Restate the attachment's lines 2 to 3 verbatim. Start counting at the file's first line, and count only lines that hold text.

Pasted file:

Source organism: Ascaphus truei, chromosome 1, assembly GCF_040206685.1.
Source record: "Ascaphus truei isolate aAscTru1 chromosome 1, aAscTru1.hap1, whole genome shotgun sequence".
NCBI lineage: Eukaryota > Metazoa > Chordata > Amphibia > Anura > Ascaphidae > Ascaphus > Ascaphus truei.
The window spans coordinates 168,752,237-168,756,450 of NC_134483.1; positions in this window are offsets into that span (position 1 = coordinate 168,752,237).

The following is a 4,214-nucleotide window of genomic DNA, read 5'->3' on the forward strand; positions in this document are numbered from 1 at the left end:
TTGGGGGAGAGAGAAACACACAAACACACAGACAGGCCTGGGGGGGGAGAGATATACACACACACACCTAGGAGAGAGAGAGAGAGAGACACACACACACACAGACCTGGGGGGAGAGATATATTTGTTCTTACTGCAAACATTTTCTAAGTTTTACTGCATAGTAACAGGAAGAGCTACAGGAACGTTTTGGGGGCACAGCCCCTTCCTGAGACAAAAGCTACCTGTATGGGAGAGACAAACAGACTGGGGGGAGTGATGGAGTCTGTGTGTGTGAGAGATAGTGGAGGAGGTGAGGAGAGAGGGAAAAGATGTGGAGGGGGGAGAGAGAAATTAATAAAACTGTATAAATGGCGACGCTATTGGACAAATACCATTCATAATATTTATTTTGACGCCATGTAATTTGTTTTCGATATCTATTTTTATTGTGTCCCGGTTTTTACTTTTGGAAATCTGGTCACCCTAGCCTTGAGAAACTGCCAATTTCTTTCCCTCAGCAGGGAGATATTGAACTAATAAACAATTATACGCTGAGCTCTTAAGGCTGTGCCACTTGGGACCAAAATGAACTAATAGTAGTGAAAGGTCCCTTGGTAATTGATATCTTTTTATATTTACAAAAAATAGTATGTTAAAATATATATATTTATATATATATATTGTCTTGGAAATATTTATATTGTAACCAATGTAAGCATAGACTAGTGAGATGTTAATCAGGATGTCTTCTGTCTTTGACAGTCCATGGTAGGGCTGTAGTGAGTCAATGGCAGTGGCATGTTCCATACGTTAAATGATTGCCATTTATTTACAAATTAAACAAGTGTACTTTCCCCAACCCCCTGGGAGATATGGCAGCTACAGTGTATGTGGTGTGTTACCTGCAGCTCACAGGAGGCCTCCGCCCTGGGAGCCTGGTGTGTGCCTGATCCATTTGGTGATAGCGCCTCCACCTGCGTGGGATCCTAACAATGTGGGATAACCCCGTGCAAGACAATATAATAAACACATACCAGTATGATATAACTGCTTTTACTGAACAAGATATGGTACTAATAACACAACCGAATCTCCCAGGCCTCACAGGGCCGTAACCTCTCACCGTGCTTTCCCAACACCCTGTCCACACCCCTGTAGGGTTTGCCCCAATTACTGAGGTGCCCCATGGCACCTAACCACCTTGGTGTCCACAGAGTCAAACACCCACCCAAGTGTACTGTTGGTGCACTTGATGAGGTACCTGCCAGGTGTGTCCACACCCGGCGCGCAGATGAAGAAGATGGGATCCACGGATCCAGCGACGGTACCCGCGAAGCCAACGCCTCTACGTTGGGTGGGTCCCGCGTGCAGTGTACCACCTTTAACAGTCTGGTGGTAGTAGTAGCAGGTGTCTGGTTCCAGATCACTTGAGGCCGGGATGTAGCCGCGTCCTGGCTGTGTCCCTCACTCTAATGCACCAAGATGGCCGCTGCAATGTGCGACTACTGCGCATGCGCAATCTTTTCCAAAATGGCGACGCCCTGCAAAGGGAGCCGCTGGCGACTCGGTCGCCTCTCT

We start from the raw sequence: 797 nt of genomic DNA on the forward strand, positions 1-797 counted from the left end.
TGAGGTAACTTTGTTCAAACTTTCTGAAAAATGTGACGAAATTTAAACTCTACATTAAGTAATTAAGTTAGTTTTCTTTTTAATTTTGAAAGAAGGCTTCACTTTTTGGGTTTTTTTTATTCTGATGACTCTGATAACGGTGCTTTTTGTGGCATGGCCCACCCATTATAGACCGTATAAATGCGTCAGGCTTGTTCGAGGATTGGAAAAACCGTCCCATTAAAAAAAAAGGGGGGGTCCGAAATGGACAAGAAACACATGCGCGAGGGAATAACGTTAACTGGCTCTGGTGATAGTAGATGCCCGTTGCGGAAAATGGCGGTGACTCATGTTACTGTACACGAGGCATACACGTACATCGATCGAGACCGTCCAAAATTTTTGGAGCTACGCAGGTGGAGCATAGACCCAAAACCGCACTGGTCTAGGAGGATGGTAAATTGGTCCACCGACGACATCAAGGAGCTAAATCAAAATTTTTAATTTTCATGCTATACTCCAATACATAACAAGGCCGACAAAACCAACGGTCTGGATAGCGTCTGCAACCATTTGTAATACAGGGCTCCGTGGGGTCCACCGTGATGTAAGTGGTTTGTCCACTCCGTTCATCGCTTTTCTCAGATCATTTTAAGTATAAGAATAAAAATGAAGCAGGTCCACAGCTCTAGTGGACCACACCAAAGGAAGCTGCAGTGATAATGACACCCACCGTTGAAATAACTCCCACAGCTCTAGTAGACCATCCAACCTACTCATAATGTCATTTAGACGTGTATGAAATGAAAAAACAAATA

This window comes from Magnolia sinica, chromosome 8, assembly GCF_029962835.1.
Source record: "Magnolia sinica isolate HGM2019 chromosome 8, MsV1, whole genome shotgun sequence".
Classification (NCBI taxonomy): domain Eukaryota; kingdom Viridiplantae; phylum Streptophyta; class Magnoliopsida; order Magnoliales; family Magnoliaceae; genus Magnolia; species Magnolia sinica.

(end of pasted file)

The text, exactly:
Source record: "Ascaphus truei isolate aAscTru1 chromosome 1, aAscTru1.hap1, whole genome shotgun sequence".
NCBI lineage: Eukaryota > Metazoa > Chordata > Amphibia > Anura > Ascaphidae > Ascaphus > Ascaphus truei.